This four-part blog series is intended to cover the principles and best practices around asset information management. The aim is to provide guidelines to organization who are seeking to incorporate IIoT in their asset management strategy or to acquire or optimize their CMMS or EAM. The series will be published in the order listed below so that readers will be able to logical advance through creating a management system for asset information.
The four parts in the blog series are as follows:
- Part 1 – Asset information and sources
- Part 2 – The Importance of asset information to decision-making
- Part 3 – Managing Asset Information
- Part 4 – Summary & Conclusions
Part 1 – Asset information and Life Cycle Phases
Asset information is the combined data and documents about the asset portfolio that is required to support asset management activities and related decision-making over the asset’s life cycle. Asset information is generated at all life cycle phases and begins even before the asset is acquired, with justifying the need for a new or replacement asset and the selection processes for the asset. Let’s take a familiar asset, a pump, and develop this idea using some examples of asset information that would typically be generated over its life cycle as outlined in the table (Blog – Asset Information Management – Part 1 – Table) attached.
As can be seen in the table, a significant amount of asset information is generated over the pump’s life cycle. Leading us to conclude that asset information is best managed in its digital form. In fact, in order to be useful for decision-making, the asset information should be stored in asset information systems, that are capable of complex analysis and decision-making.
Asset Information Sources
Asset information comes from several sources. Thinking again of the pump, some asset information comes from connected devices (IIoT), such as vibration analysis may originate from a connected vibration sensor. The machine protection instrumentation on the pump for example, is usually hardwired to its control system to make decisions to shut down or refuse to start it, without the need for human intervention. In this case, first line decisions are being made by the pump’s control system. However, because human intervention will be required after a failure event, some organizations opt to link local control panels to process control systems for speed of failure analysis. Asset master data for the pump would typically be a combination of asset data record (created by the organization in CMMS/EAM) and the nameplate specification data. Decisions such as those around parts and components do require human intervention as the first line decision-makers. In this case, if the specification data only exists locally on the motor nameplate, and not in a centralized system as the CMMS, it will be difficult for the planner to decide on which bearings to stock or what size flange to order. The process control system is yet another source of information that would contain run hours and other operational data. Information such as defect elimination analysis may exists as a management report on the organization’s document management system.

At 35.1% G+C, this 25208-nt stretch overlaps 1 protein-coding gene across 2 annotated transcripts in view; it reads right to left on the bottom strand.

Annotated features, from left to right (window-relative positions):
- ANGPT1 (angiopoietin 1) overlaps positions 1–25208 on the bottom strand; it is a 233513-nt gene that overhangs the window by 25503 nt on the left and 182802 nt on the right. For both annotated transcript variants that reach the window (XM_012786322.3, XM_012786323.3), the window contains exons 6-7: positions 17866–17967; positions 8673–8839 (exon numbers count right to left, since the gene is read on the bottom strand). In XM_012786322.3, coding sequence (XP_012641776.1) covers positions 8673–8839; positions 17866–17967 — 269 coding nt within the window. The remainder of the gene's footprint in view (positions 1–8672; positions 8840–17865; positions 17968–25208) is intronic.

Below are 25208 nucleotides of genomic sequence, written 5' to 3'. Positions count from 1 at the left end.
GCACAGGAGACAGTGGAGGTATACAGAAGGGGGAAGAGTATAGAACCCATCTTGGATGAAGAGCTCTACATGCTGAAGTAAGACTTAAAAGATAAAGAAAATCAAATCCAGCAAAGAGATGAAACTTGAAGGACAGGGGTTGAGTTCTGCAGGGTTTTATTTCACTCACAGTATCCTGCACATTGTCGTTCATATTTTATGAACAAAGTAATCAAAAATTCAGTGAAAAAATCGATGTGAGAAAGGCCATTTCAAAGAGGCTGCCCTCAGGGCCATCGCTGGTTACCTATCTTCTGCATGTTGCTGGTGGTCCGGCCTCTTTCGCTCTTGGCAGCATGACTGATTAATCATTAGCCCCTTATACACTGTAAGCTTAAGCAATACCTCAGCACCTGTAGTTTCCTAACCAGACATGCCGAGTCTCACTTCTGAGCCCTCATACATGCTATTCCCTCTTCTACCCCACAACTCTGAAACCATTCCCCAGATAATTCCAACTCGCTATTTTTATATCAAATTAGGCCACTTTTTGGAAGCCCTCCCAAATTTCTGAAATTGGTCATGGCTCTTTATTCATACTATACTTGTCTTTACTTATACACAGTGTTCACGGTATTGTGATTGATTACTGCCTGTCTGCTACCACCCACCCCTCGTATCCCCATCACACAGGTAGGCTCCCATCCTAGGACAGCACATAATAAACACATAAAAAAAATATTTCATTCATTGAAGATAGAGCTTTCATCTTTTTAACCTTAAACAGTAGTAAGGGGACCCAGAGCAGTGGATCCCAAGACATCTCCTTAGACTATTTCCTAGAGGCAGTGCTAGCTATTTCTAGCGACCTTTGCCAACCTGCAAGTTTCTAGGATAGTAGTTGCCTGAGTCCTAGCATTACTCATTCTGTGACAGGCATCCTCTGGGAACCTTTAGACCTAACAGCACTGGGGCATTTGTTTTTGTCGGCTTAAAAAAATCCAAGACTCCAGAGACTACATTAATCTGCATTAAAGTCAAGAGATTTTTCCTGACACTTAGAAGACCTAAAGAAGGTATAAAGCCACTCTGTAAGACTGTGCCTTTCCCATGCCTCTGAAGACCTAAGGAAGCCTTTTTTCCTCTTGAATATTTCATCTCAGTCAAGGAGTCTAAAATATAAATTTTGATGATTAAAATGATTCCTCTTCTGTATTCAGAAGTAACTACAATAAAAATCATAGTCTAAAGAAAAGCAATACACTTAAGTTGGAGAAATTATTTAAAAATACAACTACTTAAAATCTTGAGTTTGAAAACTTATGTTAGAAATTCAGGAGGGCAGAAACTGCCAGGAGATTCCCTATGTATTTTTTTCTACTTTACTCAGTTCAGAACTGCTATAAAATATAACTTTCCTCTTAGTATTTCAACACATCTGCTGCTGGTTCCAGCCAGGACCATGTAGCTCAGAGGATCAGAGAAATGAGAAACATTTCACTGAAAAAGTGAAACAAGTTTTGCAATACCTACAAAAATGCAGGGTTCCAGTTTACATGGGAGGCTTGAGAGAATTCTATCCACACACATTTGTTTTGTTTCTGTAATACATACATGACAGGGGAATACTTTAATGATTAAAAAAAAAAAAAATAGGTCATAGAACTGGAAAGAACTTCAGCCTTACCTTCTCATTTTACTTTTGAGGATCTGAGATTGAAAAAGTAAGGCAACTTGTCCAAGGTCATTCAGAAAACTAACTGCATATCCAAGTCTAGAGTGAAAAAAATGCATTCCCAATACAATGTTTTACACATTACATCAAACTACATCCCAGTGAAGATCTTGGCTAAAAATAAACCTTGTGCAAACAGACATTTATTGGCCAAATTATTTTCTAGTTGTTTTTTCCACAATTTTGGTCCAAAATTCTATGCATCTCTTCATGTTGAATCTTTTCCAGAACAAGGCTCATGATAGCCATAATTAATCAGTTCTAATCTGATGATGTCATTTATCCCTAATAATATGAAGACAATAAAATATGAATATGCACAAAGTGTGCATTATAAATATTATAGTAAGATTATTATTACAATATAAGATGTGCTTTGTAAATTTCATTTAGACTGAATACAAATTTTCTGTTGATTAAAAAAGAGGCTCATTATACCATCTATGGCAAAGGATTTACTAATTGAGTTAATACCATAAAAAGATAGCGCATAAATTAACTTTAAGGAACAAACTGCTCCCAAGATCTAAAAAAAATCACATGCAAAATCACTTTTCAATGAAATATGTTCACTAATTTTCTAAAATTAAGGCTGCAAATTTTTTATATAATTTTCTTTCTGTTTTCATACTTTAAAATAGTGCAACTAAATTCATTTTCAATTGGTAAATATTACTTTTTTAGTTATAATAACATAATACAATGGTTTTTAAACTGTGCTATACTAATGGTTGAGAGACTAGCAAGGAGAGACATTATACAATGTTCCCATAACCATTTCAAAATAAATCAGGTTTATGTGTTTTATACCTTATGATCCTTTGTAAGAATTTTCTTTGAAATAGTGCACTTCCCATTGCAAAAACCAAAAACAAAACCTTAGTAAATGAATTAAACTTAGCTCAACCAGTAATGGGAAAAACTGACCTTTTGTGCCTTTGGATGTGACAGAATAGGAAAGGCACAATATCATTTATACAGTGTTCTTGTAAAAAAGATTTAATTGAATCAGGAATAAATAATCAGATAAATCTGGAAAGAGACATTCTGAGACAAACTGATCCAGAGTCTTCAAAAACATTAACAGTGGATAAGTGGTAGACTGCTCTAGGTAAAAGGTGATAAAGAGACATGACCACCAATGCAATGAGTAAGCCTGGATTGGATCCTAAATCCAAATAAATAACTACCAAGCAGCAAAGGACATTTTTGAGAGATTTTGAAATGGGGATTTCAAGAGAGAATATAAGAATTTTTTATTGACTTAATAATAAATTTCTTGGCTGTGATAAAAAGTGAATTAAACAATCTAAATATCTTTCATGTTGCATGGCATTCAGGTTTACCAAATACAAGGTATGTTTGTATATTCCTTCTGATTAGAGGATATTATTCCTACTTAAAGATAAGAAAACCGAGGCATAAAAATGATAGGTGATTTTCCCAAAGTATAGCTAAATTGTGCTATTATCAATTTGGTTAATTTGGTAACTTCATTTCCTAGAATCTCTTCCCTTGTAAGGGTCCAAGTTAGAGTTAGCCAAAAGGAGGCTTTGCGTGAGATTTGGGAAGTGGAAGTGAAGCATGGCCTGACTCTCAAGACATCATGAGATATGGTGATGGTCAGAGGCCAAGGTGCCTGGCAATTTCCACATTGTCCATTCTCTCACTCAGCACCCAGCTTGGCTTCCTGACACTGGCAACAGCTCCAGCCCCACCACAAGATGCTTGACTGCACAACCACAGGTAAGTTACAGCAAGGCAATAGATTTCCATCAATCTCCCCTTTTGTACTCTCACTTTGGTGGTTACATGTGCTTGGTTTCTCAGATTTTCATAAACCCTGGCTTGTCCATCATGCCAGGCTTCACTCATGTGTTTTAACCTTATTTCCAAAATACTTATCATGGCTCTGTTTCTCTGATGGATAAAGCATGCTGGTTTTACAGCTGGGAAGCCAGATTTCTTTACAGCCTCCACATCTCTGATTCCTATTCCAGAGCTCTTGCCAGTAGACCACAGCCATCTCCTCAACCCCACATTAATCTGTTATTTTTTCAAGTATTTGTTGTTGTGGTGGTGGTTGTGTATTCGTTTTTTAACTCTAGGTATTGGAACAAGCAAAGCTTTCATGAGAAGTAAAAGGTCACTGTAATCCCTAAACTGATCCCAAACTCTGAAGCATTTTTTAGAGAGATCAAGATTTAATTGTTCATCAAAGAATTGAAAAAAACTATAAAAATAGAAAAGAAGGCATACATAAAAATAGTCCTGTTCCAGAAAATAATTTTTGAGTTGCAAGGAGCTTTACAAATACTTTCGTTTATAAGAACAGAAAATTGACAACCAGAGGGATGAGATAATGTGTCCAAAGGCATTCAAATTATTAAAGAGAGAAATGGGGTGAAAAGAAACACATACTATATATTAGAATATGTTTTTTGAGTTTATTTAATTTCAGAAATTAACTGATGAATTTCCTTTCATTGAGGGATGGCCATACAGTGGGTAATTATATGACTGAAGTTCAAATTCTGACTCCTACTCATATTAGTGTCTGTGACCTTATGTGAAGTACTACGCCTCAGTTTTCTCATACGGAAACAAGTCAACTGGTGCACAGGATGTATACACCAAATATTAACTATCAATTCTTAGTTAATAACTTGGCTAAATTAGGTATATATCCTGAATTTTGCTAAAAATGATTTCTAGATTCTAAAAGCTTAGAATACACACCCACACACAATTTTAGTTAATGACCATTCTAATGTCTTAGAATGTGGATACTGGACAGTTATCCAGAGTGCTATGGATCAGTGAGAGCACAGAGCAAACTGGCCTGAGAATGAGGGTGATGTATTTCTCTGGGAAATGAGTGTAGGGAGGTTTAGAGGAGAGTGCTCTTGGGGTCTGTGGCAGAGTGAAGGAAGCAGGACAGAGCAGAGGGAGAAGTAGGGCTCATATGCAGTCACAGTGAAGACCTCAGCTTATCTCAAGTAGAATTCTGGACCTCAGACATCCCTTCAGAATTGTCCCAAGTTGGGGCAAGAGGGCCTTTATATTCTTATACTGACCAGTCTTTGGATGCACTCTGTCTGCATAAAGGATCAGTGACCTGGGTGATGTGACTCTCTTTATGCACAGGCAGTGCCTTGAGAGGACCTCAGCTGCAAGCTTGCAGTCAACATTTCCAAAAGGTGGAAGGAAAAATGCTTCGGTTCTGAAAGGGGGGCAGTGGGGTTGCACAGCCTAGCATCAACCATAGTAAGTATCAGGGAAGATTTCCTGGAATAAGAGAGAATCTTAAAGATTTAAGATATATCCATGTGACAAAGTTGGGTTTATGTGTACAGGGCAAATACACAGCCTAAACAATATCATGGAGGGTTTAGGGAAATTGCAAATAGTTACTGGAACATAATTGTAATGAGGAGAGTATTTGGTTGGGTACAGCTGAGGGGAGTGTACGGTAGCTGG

Impact of IIoT on Asset Information Sources
IIoT has opened up several possibilities as it relates to the sources of asset information. This includes increasing the number of data sources and increasing the quality of the data by introducing more quantitative sources such as infra-red cameras in preference to qualitative sources such as visual inspection. By employing IIoT, organizations will be able to move beyond a few connected sensors to full digital twinning of the asset, increasing information analysis capability for improved decision-making. Thinking of the pump again, the planner will be able to view the nameplate using augmented reality, while also viewing the parts catalog from an exploded view diagram, and simultaneously accessing the supplier’s contact information. Without changing software or screens, the planner would also be able to view PMs and job plans and using artificial intelligence, be advised when work should next be scheduled based on deteriorating vibration trends and benefit from automated critical spares recommendation based on usage, criticality, asset condition and supply chain capability.
Continue to Part 2 here.
About the Author
Suzane Greeman, ASQ-CMQ/OE, CAMA, CAMP, CMRP is author of the Risk-based Asset Criticality Assessment (R-b ACA©) Handbook. She is the Principal Asset Management Advisor of Greeman Asset Management Solutions Inc., a firm that specializes in asset management, maintenance and reliability advisory services and education. Suzane has over 21 years of experience across cement, power generation, and wastewater industries. Her areas of expertise include developing asset information management strategies and systems, developing and deploying asset management policy, developing asset management business processes, leading multi-functional project teams, managing capital and maintenance management programs and organizational capacity-building.